Menu CATEGORIES

Connect with us

CATEGORIES Menu
All Articles

Statues Suit Up

In preparation for their final exams, several statues around Columbia and Barnard have been seen preparing themselves with style.  When asked by Bwog, they had sound reasoning for the new accessories.

The Barnard Runner, preparing for her Ancient Studies final, said that she wears the tie to remember the changing view of what a noble man, and hero, was in Greece and Persia–especially compared to the more corporate look that Western culture follows now.  

The Thinker, studying for his Philosophy final, explained that he wears the tie to imitate social constraints in thinking that need to be broken free of–if there is no constraint, he continued, nothing is there.  There is something that is nothing, nothing that is something, and now there is something.  He is still trying to understand what he means by this.

When questioned about her tie, Alma rolled her eyes: she lost a bet to PrezBo.

Click to show comments
9 Comments

Write a comment

Your email address will not be published.

 

9 Comments

  • oh wow lol omg! says:

    @oh wow lol omg! kinky

  • Anonymous says:

    @Anonymous ネクタイ

  • Anonymous says:

    @Anonymous Cravats mean Croatian, Horvathian, for good Ustashe nazis.

  • Anonymous says:

    @Anonymous Cravats mean Coratian, Horvathian, for good Ustashe nazis.

  • wtf says:

    @wtf this post fucking blows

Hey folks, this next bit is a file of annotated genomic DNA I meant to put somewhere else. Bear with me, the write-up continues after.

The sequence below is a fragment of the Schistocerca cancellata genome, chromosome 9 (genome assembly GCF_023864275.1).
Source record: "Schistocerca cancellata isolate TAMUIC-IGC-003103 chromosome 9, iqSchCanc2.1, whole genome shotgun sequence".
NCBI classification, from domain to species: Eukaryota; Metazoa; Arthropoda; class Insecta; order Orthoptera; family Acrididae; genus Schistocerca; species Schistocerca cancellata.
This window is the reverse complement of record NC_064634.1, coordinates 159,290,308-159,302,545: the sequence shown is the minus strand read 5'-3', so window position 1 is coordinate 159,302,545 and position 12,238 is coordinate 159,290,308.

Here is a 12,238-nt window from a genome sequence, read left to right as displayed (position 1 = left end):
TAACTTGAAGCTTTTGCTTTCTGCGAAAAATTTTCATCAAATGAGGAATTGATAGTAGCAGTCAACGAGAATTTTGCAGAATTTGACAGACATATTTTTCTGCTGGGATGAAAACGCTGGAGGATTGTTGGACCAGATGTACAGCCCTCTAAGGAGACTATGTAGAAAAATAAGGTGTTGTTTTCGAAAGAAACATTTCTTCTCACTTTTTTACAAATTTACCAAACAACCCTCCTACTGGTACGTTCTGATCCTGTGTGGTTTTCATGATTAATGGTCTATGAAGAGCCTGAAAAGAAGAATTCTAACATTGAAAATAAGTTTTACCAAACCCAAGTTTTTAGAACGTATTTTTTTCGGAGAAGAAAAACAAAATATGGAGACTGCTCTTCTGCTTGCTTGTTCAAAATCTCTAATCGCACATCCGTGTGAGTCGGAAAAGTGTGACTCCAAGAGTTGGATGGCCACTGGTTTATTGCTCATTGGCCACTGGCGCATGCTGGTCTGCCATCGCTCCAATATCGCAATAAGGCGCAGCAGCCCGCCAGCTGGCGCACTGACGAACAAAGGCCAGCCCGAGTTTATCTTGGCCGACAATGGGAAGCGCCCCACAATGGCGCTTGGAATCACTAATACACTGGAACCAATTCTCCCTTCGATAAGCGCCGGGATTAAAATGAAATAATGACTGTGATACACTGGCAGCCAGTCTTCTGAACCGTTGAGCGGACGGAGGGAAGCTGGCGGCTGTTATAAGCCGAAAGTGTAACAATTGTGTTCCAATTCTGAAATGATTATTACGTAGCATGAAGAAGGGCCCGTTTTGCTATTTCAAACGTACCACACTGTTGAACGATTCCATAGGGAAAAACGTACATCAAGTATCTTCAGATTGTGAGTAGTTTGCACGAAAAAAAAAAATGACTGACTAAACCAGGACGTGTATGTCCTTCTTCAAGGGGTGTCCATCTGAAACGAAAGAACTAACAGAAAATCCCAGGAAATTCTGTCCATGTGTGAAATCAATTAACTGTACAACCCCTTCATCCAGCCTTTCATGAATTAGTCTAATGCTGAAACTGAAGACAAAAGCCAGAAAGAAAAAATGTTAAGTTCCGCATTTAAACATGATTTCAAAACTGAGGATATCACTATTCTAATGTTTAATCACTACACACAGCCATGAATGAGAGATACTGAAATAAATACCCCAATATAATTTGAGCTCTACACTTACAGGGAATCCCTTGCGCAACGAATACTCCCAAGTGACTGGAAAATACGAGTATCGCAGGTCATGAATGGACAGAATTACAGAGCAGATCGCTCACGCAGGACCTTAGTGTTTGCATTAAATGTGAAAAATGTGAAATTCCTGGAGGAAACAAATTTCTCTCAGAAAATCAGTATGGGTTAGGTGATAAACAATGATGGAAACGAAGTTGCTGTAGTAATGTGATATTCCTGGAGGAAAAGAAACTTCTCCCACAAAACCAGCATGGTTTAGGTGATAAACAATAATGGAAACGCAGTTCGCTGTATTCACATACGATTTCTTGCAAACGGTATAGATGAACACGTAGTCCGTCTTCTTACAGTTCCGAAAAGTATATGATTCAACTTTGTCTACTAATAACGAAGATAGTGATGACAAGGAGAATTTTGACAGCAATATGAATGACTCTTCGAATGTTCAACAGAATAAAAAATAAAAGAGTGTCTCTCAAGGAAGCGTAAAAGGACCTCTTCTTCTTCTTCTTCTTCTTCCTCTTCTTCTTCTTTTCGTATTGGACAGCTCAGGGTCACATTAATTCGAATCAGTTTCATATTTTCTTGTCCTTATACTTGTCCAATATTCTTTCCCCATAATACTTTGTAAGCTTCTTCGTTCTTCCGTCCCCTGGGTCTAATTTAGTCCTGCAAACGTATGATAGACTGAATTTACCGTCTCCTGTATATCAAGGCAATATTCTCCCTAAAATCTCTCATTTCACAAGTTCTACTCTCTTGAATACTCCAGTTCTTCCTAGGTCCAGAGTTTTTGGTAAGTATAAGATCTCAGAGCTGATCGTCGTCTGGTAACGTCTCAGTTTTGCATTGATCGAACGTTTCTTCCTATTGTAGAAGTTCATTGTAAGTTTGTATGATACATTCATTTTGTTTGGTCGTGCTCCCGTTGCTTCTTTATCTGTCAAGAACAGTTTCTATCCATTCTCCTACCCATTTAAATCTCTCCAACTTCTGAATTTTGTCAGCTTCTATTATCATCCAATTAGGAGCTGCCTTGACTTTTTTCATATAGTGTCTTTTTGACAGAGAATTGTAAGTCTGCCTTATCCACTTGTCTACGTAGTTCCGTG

• Anonymous says:

    @Anonymous I fucking hate Columbia. Someone get me the Hell out of here.

  • The Philosopher... says:

    @The Philosopher... You mean “The Thinker?” okay sure.

  • Anon says:

    @Anon Clever!

  • Anonymous says:

    @Anonymous the best yet!

  • Ad

    Have Your Say

    What should Bwog's new tagline be?

    View Results

    Loading ... Loading ...

    Recent Comments

    Comment Policy

    The purpose of Bwog’s comment section is to facilitate honest and open discussion between members of the Columbia community. We encourage commenters to take advantage of—without abusing—the opportunity to engage in anonymous critical dialogue with other community members. A comment may be moderated if it contains:
    • A slur—defined as a pejorative derogatory phrase—based on ethnicity, race, gender, sexual orientation, ability, or spiritual belief
    • Hate speech
    • Unauthorized use of a person’s identity
    • Personal information about an individual
    • Baseless personal attacks on specific individuals
    • Spam or self-promotion
    • Copyright infringement
    • Libel
    • COVID-19 misinformation